Miller’s job description did not specifically state that he was to develop computer programs. Miller was not assisted by others in the development of the computer programs. Finally, Miller did not receive any type of additional compensation for the work done on his own time. However, the driving force behind the creation of the computer programs was to benefit CP by making the quality control laboratory more efficient. Furthermore, the development of the computer programs was clearly incidental to the other work performed by Miller.  . . . [T]he court concludes that the development of the computer programs by Miller was within the scope of his employment.

Regardless of the outcome, neither side could have been pleased that they were stuck in a lengthy litigation.

Counseling before Signing the Employment Agreement is Good for the Employer and the Employee

Several of my pre-employment counseling clients have been referrals from the employer itself.  An employer can refer a potential employee to a particular attorney, as long as all parties understand that the attorney remains independent from the employer and is only an advocate for the potential employee.  Software developers are generally very smart and quite comfortable acting independently, but employers have seen relationships with developers go bad over the intellectual property terms of their employment agreements, even when both sides initially think the terms are reasonable. Many employers of developers want to employ the kind of talented and enthusiastic developers who would build apps on their own time, and have no interest in owning or slowing down their truly outside projects. It may be better to have a special employee like that for only two years than a less motivated employee for ten.  At the same time, employers (and their contract drafters) have an obligation to nurture and protect their company’s intellectual property. As friendly as an employer and a new employee may be, the employee is at a disadvantage when understanding the meaning and application of No Moonlighting and Work for Hire clauses.  The employer drafted the agreement, and already understands what it means and how it works in practice, before the prospective employee has even had the chance to look at it.  But the prospective employee may not feel comfortable asking the employer for help understanding how the contract applies to a particular situation.  Often a developer doesn’t want to share certain things with a prospective employer for fear of scaring them away:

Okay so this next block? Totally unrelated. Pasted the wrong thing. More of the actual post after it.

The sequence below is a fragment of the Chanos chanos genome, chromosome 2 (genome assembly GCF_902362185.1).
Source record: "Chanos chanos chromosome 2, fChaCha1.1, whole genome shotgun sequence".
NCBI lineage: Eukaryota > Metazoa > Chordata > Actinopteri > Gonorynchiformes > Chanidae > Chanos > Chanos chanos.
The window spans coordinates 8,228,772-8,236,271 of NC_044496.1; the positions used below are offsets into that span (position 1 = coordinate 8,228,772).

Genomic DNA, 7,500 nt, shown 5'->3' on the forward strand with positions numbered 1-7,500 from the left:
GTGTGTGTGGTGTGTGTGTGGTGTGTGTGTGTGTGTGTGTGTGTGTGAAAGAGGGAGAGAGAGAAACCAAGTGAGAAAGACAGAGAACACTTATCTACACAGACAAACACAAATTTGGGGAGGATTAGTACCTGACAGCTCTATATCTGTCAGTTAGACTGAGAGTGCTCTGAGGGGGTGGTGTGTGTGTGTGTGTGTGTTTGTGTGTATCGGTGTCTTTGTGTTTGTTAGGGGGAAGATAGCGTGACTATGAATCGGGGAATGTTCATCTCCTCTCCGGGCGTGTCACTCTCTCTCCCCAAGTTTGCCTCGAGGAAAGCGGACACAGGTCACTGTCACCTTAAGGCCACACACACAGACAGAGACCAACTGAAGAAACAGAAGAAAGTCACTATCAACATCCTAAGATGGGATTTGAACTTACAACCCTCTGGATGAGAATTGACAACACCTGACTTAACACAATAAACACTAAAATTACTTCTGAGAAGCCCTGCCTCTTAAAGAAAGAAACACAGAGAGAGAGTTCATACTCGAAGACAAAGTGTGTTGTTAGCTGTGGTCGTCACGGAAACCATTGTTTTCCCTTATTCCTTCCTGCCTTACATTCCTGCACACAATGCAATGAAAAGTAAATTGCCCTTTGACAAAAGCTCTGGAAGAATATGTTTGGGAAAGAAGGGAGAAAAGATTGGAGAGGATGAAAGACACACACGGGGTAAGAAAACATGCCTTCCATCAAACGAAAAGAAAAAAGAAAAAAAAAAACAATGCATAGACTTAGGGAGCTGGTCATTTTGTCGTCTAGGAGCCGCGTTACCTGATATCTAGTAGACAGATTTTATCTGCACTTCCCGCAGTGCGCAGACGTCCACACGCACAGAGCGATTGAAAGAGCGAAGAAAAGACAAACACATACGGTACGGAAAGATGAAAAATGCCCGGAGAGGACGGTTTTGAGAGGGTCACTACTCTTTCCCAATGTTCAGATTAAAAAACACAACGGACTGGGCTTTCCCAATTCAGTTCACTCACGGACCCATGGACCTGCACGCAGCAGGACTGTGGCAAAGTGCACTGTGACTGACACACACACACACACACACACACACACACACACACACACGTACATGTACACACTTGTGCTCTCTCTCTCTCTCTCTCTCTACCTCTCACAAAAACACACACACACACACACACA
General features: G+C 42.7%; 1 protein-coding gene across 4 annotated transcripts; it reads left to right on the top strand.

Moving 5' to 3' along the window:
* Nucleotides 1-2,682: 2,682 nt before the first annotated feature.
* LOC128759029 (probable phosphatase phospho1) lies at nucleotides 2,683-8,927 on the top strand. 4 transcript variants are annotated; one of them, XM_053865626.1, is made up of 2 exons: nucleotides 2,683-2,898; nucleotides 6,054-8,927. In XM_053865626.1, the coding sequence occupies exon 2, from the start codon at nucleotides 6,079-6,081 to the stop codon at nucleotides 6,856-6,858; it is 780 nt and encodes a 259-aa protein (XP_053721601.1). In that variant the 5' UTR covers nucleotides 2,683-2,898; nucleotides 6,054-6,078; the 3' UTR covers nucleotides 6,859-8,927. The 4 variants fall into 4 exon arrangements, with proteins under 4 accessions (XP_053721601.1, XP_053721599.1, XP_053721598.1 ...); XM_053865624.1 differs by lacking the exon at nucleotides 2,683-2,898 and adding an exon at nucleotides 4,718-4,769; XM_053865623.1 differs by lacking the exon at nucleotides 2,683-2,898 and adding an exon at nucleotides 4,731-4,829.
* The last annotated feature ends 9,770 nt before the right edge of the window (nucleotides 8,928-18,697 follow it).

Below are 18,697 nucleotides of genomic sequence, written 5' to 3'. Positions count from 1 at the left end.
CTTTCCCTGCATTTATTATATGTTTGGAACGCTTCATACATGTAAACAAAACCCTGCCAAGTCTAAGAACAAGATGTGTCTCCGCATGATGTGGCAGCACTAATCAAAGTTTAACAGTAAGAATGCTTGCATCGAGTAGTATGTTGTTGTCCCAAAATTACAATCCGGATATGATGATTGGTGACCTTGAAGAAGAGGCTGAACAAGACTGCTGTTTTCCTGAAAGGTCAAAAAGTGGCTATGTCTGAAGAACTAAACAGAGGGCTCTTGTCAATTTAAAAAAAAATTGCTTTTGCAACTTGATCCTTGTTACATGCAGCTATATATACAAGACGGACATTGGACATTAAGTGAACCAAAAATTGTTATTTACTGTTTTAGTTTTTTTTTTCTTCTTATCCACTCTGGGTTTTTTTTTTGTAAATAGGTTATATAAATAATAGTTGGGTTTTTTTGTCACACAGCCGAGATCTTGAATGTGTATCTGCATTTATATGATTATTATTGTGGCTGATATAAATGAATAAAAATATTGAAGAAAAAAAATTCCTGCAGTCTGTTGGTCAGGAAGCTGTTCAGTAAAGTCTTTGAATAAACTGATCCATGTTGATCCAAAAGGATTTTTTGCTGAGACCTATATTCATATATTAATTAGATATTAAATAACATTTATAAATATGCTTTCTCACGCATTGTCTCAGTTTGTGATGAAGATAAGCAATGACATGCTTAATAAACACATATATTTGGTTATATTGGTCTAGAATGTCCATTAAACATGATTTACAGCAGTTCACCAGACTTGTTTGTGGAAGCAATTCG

• A pre-existing project that developer doesn’t want the employer to make any claim to,
  • Side projects that give the impression that the developer wouldn’t be committed to the job, or
  • Ideas for the business that the developer doesn’t want the employer to steal.

The employer may not even care, but the employee’s (possibly justified) reluctance makes it even harder for the employer to help a new employee understand what they’re getting into. And there are several other standard clauses peppered throughout a developer’s employment agreement (and even the company policy documents) that might affect a developer’s ownership of personal time programming. Some companies keep attorney business cards on hand because they prefer their new developers to seek counsel, even just for an hour or two, to prevent conflict (and legal expense) in the long run. Counseling with an independent attorney can preemptively solve problems like that for both sides while everyone is still feeling good about each other.